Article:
The car is one of the symbols of the modern age and therefore also becomes a symbol of the environmental crisis faced by modern cities. For this reason environmentalists and public opinion have often focused on the environmental impact of the car, as an indicator of the impact of the whole socioeconomic system in western countries. Stricter environmental legislation, rising landfill prices and the public demand for environmentally improved products have forced growing attention on the recovery and recycling of end-of-life vehicles (ELVs).
At present, 10 million cars are scrapped in Europe each year, but only 80 per cent find their way into official or organized recycling centers, with the remaining 20 per cent being illegally dumped and abandoned. As a result, one of the main objectives of EPR regulations is to encourage a more standardized approach for the recovery and processing of ELVs. The turnover of cars is increasing, especially in countries like Japan, where the average life of a car is between four and seven years. Some governments are encouraging the replacement of old cars with new ones as a way of maintaining more fuel-efficient and less polluting fleets.
Approaching the implementation of EPR from a collective perspective is gaining momentum around the world as companies with specific product sectors consider the overall advantages of working in a cooperative manner. While Fiat, BMW, Renault and Rover commenced their recycling programs independently and in different European countries, in recent years they have combined efforts so that individual companies could ensure an efficient and effective recycling service for their ELVs across several European countries. This consortium approach to EPR represents yet another model by which companies are implementing an environmental program beyond the point of sale and warranties. The economies of scale associated with partnering increased the viability of recovering and recycling ELVs across national boundaries when operating in isolation might not prove possible, either commercially, logistically or culturally.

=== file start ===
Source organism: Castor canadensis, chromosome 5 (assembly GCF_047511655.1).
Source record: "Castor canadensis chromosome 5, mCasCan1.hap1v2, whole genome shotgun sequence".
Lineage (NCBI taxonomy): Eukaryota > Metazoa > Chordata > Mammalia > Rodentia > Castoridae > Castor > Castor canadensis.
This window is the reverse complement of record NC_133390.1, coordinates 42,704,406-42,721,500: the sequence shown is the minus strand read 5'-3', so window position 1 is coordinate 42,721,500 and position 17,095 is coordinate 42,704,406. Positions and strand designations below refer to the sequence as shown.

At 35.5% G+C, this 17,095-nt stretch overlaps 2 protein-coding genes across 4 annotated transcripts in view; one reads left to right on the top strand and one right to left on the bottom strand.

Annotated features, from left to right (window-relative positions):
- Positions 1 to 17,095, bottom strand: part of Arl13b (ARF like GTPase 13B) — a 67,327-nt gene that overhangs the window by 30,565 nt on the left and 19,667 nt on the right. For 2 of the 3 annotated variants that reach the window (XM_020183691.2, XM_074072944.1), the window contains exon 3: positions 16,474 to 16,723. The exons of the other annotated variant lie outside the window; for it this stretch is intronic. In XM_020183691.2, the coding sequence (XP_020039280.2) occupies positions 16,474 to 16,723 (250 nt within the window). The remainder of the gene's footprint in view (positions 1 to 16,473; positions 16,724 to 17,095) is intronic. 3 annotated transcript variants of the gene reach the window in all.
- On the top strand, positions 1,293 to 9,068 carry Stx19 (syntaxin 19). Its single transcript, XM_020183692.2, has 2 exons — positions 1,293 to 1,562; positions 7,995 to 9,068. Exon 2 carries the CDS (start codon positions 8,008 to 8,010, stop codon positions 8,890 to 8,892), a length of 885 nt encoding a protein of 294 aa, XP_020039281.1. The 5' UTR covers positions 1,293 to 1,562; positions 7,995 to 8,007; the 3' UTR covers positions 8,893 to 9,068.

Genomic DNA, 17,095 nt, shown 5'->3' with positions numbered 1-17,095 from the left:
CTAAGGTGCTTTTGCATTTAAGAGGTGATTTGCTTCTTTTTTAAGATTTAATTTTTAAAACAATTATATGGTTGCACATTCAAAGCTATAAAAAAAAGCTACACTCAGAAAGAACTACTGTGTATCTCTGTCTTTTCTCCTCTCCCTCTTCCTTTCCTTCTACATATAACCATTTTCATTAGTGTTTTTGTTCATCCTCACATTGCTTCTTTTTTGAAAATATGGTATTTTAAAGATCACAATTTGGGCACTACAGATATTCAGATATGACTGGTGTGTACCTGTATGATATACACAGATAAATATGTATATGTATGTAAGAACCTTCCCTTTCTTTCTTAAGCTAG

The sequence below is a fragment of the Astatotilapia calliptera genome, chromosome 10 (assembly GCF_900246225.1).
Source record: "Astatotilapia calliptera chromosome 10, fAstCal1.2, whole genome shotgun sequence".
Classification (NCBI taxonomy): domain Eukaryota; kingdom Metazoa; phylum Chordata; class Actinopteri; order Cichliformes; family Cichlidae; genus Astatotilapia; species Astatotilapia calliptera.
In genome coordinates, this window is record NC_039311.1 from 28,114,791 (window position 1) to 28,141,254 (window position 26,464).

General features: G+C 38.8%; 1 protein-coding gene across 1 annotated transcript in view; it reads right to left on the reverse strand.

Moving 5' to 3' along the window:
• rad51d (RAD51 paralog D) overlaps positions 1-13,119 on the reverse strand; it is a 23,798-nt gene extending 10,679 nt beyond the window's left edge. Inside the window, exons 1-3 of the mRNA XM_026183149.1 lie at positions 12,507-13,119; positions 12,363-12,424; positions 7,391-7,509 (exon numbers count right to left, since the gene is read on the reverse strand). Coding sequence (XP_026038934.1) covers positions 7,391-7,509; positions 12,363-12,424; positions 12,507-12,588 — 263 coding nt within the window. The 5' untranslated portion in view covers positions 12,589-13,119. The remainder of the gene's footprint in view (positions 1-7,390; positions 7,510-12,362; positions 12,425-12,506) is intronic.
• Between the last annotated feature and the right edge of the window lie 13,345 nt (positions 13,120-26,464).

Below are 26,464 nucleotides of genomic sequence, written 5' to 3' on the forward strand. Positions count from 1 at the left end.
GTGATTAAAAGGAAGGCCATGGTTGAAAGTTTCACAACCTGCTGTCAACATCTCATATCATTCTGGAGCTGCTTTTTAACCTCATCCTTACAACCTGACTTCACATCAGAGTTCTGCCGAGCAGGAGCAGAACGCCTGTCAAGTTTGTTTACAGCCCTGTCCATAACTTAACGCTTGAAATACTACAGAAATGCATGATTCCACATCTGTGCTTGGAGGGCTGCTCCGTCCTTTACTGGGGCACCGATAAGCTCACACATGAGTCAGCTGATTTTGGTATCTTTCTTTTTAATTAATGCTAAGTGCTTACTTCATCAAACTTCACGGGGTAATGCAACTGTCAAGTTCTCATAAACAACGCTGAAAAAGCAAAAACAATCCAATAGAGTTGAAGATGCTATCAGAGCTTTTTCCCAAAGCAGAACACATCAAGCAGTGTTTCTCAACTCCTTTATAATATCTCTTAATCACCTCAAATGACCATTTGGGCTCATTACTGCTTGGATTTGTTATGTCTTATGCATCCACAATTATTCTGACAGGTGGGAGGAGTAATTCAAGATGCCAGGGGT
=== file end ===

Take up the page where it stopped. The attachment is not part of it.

The consortium approach commenced with the development of agreements with car dismantlers, in order to operate a selective dismantling of end-of-life cars. Therefore the quantity of materials extracted from an ELV, and their quality, have to be measured on the basis of time and work needed to extract them. For this reason car manufacturers have set up pilot disassembly centers to study disassembly methods and provide dismantlers not only with encouragement but also with detailed information and knowledge about effective and efficient techniques. The producer's responsibility does not cease with simply collecting and dismantling ELVs. The original car manufacturers also collect materials and readdress them to their own production plants or to other companies which will treat them and re-use them as a raw material for bottles, carpets and so on. In their manufacturing facilities, companies use secondary plastics for parts with lower performance requirements. For example, Fiat re-uses plastics from bumpers for producing air ducts and other (often hidden) interior components in new models.
The establishment of pilot disassembly plants has been a vital first step in forming the consortium. The know-how acquired through these plants is then transmitted to key stakeholders such as dismantlers and vehicle designers, all of which streamlines the disassembly and recycling process. Thus the role of EPR in the car sector is to seek to influence directly new vehicle design.
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